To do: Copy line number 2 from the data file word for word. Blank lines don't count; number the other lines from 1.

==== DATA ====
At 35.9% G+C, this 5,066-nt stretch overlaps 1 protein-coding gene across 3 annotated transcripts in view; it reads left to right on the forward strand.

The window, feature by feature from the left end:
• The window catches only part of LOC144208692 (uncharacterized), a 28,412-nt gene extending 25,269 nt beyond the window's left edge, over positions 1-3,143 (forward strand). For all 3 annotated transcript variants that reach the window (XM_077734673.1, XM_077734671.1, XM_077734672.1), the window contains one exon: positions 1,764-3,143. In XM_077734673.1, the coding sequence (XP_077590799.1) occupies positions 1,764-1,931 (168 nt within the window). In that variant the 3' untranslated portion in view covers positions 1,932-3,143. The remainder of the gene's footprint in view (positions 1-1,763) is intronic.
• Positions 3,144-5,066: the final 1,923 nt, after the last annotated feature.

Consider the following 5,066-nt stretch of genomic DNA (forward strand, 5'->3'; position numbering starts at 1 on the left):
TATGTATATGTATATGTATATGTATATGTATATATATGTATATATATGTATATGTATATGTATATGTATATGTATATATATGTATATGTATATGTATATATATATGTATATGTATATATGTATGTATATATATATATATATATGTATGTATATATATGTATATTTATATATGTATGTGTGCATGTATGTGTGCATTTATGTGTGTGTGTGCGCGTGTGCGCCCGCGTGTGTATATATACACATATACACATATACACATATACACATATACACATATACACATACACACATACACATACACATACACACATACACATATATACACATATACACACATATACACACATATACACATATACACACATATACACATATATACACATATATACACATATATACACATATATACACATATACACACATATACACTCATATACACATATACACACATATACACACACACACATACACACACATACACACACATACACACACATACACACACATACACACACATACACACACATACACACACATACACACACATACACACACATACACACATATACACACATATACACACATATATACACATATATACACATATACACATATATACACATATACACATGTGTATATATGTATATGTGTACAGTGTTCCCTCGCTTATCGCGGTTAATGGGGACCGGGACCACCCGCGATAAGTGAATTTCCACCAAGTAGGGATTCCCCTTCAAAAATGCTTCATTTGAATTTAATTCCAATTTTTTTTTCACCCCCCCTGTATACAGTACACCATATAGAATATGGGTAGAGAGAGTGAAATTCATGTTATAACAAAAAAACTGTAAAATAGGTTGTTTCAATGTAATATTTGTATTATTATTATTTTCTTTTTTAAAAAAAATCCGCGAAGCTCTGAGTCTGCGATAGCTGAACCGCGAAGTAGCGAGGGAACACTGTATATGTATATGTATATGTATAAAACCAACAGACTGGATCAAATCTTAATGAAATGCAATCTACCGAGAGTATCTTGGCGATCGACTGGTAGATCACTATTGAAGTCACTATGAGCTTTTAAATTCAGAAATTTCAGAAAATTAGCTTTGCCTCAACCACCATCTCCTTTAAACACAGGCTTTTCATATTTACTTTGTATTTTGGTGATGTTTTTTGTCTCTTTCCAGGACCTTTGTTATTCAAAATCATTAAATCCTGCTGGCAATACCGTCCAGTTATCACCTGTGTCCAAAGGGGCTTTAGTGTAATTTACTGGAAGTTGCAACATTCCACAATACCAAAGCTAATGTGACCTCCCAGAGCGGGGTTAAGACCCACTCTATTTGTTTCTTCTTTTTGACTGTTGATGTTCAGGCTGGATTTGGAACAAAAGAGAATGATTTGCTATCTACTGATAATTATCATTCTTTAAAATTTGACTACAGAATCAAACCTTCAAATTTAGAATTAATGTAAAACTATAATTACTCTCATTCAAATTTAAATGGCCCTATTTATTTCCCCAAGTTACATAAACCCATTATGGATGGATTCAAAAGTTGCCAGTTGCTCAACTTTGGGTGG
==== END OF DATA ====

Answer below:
The window, feature by feature from the left end: